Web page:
Tag Archives: cooking

A New Week!

7 Sep

Sciatica contained, I can now start a new week! Let me tell you, lately I have been majorly slacking! I got addicted to this Facebook game called City of Wonders and I can’t seem to focus anymore. And I thought Farmville was bad…

But now I’ve nearly conquered the game and I can focus back on what’s important cause the holiday weekend is over and I have to, or is it want to?

The weather sure sucks lately, huh?

Then again I was growing tired of the hot weather. My husband and I were discussing candles last night and how wonderful they are when it gets cold because muggy + candles doesn’t mix. I’m just happy to have a reason to mask the smell of his dirty clothes again, but that’s just me…

Book tour for Knight Angles: Book of Revenge starts October first. We will be visiting a whole ton of blogs in October. I will post the schedule as we get closer.

I love my bloggers 🙂

The sequel toy Book of Love is shaping up well. Looks beautiful so far. I love the actual page elements and layout, not to mention the ending! Gets me all excited for the third book and I think it will get you excited too.

What else????????

I made some cookies. It’s my famous Choc. Chip cookie recipe which isn’t much different from Toll House except the egg part:

Two sticks of salted Butter, room temp

One Two Tablespoons Vanilla

3/4 C. Brown Sugar

3/4 C. Sugar

1 tsp. Baking Soda

pinch of Salt

Whip furiously. And I mean furiously…

ADD:

One egg and one egg yolk.

Whip furiously some more. Think submission.

ADD:

2 C. Flour

One bag choc. chips (not the huge bag unless you’re nuts)

Bake 350 for 12-15 min.

Swear they keep you full for hours. Keeps my pregnant bestie pretty happy too.

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I Think I’m Turning Japanese? No, I Think I’m Turning French…

23 Jun

Well, at least that’s what I’ve been trying to do for the last week. I don’t know, you hear one Diana Krall song and you fall hopelessly end over end into the abyss that is french cafe`…

Allow me to elaborate.

Example One:

I made home-made Demi Glace`

Which requires also making Espagnole sauce…

Takes three hours, mind you…

Example Two:

Then, I took the Demi glace and made these delicious, tender little spare ribs with whipped potatoes, nothing better…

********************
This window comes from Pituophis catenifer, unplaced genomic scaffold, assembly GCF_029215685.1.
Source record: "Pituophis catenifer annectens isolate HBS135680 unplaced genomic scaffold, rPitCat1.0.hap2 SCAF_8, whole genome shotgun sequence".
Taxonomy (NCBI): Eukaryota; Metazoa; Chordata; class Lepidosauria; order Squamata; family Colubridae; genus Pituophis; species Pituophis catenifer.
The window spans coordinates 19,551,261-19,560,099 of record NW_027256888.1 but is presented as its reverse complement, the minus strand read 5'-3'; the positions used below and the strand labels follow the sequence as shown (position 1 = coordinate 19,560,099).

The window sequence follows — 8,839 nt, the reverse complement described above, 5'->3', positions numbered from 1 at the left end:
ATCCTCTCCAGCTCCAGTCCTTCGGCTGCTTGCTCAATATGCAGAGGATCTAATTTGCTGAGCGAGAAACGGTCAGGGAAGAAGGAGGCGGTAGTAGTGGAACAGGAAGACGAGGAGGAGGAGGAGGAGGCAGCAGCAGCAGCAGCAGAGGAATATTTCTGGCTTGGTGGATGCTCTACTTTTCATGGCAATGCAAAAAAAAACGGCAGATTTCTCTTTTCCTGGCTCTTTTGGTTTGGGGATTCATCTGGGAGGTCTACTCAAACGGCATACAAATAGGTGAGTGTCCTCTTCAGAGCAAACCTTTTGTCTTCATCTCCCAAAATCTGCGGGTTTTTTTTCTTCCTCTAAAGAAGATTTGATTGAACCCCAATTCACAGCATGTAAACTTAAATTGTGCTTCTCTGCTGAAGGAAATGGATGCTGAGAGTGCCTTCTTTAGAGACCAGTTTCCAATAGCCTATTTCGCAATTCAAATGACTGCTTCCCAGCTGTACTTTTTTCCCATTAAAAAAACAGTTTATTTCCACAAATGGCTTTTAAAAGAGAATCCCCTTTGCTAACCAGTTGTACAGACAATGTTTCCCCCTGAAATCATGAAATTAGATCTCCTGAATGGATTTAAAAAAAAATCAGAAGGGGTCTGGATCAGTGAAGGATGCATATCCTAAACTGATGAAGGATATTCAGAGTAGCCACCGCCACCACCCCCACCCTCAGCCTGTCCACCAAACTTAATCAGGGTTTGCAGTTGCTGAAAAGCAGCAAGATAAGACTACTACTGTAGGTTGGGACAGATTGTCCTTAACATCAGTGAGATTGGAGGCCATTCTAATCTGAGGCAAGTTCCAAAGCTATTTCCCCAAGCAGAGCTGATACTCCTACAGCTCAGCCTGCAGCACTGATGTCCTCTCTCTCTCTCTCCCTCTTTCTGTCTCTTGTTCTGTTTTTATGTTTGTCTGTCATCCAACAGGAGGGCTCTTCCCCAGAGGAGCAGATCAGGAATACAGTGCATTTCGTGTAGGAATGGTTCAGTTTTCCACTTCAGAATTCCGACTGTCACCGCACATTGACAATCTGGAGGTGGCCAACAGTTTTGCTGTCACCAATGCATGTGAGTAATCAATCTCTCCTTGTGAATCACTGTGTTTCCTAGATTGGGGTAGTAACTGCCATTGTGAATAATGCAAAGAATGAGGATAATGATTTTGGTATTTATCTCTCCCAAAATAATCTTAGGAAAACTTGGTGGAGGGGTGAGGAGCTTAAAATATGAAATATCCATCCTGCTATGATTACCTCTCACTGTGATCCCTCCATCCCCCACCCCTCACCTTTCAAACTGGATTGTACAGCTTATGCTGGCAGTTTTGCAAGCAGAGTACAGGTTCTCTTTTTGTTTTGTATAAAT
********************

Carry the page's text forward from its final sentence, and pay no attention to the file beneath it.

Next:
Example Three:

Wine

What more can I say? Even has a house on the label, and I’ve heard wine with a house means it’s good 😉

Example Four:

Diana Krall

 

If Only Hansel Had Listened To Gretel: Bread Crumbs Vol. 2

14 May

I looked at Hansel, nervously crumbling the bread between my fingers. “Are we going to die?”

Hansel gave me a half grin. “No, Gretel. We’re not going to die.”

I ventured my gaze into the looming forest, a set of hungry eyes staring back at me. I wanted to believe my brother, but I couldn’t. We were definitely going to die, but I didn’t need to tell him that. He may be my older brother, but I was the brains here, not to mention the only rational one of the duo. I dropped the doughy ball of bread on the ground, looking over my shoulder as I saw a fox run across the path, snatching the pieces up behind us – this was pointless, but Hansel refused to listen.

“Um… Hansel?” My voice was shaky as I tried again to tell him.

He hadn’t heard me, stopping abruptly. “Look!” He yelled.

His finger was pointed before him, his eyes so wide that I thought for a moment he’d seen our death, if not for the grin decorating his cheeks. I followed the angle of his thin finger, seeing a clearing up ahead. It was dark, and in the middle sat an oddly shaped gingerbread house.

“We’re saved!” he yelled.

I pressed my lips together, thinking that this didn’t look like ‘saved’ to me. There was a waterfall of blood, the stench of burning flesh in the air, but all Hansel could see was the candy canes and sugar – a perfectly set trap.

“I don’t know, Hansel…”

Again, Hansel hadn’t heard me as he took off at a run, the lust for food fogging his already damaged judgement. If only we had eaten the bread, then we wouldn’t be in this predicament.

I sighed. We were definitely going to die now…

Well, my bread baking experience yesterday turned out perfectly. If I were that fox, I wouldn’t have hesitated for this bread! My first successful home-made loaf!!

Bread Crumbs… I’ll keep them for myself.

yum.

I.O.U. Greek Salad Recipe: A Parody on the Economy…

12 May

After a satisfying italian meal on the deck last night, my husband turned to me and said:

“Man, I’m craving a Greek salad, and not just any Greek salad, but an I.O.U. Greek salad.”

My brows stitched together. “What’s an I.O.U. Greek salad?” I asked.

A half smile crept across his face. “What, you don’t know?”

I shook my head, feeling dumb for asking.